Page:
Californians Reject Energy Props, Could Get High Speed Rail

Election results are still pouring in all around the country, and while the cleantech community is surely celebrating the new president elect, sorting out the results of California’s propositions is not as cut and dried. Californian’s have rejected Propositions 7 and 10, which would have increased renewable energy targets and given incentives for alternative fuel vehicles, respectively. Meanwhile, the prospect of a high-speed train is getting stronger, as prop 1A leads with more results still coming in. Here’s a break down on the election results for the propositions we profiled in our voter’s guide.

Proposition 1A: High-Speed Passenger Train Bond: LIKELY TO PASS: The results on this prop have yet to officially be called, but it looks like Californians have agreed to put $9 billion into a high-speed train project that would connect Los Angeles and San Francisco. Debate around this prop was pretty straightforward and centered on the burden for the taxpayer. The proposition authorizes the state of California to issues $9.95 billion worth of bonds. While the rail is far from being built and represents the largest public works undertaking in the state’s history, California has taken a large step toward constructing America’s first high-speed rail system.

Proposition 7: The Solar and Clean Energy Act: NO:
The proposition would have raised the state’s renewable energy targets to 40 percent of the total energy mix by 2020 and 50 percent by 2025. Many groups that would normally endorse higher green energy goals, including environmental groups and cleantech startups, opposed this proposition claiming the confusingly written measure would actually slow renewable energy development. “I think people in California were able to see that Prop. 7, the way it was written, was not going to work,” Jim Metropulos, senior advocate for the Sierra Club, told SFGate. California will still need to work hard to meet its existing renewable portfolio standard to generate 20 percent of its power from renewable sources by 2010.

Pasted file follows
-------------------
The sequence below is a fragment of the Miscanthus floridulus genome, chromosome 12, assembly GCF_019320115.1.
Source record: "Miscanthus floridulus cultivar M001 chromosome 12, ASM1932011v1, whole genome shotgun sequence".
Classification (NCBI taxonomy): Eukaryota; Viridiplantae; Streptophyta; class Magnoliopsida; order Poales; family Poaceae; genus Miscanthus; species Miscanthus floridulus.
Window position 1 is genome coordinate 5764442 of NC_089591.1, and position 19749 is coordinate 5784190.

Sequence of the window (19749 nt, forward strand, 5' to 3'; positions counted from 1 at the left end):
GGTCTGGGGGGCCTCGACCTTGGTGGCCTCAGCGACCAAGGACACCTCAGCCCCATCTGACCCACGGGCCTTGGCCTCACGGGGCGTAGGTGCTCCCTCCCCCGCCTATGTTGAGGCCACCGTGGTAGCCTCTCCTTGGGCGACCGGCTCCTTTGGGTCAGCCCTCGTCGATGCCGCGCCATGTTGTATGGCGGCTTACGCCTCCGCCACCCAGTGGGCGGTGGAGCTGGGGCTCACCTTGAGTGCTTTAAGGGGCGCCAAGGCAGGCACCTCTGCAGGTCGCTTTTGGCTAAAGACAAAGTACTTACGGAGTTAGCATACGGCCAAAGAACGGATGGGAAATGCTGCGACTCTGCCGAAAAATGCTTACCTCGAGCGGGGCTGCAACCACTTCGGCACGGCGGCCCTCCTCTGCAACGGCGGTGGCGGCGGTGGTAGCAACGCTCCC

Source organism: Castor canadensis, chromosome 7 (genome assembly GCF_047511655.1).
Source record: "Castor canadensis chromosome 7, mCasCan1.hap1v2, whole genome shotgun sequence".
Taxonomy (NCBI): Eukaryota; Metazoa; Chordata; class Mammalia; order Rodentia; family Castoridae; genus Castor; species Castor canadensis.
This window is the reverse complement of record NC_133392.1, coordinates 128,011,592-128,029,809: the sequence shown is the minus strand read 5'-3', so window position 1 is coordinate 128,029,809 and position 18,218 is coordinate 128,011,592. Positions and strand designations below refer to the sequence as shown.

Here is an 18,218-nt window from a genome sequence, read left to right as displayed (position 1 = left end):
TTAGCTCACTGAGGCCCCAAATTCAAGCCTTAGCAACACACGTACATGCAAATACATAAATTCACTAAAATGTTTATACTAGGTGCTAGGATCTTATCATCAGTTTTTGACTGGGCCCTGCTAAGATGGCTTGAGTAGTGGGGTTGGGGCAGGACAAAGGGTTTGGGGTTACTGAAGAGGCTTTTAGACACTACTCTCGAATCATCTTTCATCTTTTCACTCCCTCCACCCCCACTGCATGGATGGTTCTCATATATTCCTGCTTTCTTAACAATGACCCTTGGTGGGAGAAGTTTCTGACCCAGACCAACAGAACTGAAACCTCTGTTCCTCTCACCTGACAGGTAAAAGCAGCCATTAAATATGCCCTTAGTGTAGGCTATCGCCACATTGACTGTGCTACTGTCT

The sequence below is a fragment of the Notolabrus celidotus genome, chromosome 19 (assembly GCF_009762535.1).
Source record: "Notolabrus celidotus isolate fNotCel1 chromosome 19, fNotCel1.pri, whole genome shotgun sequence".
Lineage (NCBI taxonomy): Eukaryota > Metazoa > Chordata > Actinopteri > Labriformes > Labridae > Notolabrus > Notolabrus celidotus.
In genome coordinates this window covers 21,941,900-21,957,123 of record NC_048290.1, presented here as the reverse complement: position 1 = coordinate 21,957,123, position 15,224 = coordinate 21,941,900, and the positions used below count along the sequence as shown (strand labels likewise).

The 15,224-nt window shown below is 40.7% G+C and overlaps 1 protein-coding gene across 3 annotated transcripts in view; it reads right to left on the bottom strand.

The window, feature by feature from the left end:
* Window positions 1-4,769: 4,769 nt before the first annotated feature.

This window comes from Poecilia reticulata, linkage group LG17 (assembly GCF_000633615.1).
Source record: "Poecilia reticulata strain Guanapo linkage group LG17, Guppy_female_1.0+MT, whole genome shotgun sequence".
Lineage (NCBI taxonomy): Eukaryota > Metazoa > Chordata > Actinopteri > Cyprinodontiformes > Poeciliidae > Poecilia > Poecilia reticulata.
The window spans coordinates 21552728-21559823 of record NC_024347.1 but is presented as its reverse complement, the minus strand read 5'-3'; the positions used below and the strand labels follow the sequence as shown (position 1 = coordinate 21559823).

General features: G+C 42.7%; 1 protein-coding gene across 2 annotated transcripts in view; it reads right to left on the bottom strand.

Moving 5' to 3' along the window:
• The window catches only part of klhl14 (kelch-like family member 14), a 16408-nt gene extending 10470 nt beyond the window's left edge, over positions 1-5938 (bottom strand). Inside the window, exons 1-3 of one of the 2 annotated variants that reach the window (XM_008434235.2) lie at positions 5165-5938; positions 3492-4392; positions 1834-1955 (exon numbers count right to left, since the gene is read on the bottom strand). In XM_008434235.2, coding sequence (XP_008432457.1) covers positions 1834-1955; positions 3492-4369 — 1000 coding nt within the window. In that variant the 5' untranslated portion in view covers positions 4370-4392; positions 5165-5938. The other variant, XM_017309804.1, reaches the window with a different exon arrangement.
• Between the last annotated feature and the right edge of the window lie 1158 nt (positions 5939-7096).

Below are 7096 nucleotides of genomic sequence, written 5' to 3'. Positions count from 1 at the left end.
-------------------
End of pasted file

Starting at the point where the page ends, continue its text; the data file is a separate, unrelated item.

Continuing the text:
Proposition 10 The California Renewable Energy and Clean Alternative Fuel Act: NO:
T. Boone Pickens may have poured millions
into the Yes on 10 campaign, but it was to no avail. The measure, which would have provided big rebates for consumers purchasing alternative fuel vehicles, could have propped up natural gas vehicles with billions at a time when the electric automotive revolution looks to be starting. The prop would have been paid for with $5 billion in state bonds. This takes more wind out of the Pickens Plan’s sails.

San Francisco Proposition H: The San Francisco Clean Energy Act: NO:
San Franciscans have rejected the proposition of the city running its own public power system a dozen times now. This year the measure, which would have given the city supervisors the power to acquire PG&E’s electrical distribution grid, was wrapped in green energy mandates, including the lofty goal of getting the city to generate all of its power from renewable sources by 2040. PG&E will maintain control of its facilities for now and will still have to meet California’s renewable portfolio standard.